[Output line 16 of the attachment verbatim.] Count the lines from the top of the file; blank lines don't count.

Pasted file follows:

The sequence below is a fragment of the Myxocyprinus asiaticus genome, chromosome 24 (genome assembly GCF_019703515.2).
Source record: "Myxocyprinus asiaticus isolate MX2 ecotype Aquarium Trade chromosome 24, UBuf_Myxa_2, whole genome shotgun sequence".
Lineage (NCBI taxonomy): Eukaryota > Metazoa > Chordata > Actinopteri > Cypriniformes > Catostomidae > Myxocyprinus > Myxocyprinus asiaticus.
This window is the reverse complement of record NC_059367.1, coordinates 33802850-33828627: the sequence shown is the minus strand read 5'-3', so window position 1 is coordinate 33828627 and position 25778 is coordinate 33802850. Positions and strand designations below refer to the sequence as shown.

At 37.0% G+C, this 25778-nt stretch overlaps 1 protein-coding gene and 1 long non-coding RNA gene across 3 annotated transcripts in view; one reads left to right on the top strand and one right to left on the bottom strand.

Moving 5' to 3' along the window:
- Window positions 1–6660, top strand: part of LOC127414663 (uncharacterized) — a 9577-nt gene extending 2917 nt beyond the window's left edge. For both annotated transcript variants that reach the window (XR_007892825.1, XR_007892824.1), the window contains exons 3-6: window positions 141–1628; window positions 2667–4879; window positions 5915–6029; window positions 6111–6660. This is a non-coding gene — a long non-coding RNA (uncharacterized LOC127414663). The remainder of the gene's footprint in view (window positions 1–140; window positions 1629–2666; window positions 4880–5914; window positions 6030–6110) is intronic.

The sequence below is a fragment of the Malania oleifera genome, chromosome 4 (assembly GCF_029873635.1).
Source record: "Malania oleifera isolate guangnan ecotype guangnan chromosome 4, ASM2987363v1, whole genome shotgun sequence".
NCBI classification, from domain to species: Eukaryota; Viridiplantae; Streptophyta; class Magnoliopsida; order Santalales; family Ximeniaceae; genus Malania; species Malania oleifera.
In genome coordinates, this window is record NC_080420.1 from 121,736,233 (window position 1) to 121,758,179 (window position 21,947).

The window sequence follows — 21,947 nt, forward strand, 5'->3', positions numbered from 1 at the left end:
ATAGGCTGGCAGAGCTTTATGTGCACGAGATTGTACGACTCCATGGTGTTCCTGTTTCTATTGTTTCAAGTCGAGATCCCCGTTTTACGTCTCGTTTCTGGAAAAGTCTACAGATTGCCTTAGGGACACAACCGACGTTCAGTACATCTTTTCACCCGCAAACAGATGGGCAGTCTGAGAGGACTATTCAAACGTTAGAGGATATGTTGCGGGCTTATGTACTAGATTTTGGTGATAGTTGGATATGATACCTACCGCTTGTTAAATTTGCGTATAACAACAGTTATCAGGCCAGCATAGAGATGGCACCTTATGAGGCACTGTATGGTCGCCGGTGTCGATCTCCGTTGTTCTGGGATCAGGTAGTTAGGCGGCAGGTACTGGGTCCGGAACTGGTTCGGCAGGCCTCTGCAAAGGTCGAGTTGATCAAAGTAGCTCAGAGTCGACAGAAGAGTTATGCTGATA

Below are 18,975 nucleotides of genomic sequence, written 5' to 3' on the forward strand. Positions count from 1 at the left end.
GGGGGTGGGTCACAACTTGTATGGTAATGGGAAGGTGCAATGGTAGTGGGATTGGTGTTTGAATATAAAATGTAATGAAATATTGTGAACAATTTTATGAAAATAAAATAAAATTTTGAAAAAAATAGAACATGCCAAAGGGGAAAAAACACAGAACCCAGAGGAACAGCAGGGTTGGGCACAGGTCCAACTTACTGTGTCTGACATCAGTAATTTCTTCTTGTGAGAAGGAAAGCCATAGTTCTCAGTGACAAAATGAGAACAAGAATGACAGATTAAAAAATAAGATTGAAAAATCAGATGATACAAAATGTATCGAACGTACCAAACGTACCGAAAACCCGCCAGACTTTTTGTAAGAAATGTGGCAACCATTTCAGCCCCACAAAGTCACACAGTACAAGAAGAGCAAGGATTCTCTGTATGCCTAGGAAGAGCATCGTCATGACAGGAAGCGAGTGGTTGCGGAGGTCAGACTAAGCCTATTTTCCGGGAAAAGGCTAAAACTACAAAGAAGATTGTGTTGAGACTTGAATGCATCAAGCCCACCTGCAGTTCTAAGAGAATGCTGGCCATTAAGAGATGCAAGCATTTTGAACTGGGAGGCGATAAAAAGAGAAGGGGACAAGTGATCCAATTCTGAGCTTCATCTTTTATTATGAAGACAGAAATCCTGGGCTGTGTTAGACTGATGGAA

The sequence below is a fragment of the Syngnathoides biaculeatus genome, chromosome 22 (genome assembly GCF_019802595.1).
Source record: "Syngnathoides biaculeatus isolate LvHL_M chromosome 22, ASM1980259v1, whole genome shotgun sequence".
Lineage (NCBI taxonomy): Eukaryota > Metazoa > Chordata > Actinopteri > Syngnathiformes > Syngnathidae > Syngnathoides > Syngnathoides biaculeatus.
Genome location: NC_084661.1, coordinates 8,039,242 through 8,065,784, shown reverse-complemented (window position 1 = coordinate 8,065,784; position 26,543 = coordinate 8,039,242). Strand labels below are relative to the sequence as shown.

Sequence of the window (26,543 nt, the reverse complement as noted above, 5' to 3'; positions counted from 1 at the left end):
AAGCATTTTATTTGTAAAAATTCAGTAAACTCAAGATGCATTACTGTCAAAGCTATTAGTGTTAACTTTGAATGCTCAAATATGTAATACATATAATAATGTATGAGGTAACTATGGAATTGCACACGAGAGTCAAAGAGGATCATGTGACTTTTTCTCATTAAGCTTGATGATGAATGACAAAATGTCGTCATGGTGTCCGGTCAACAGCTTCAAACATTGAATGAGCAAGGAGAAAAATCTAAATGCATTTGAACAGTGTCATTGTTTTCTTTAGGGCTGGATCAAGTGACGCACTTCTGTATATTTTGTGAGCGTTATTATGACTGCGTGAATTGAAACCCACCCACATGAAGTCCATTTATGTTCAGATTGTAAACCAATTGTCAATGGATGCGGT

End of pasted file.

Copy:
The sequence below is a fragment of the Syngnathoides biaculeatus genome, chromosome 22 (genome assembly GCF_019802595.1).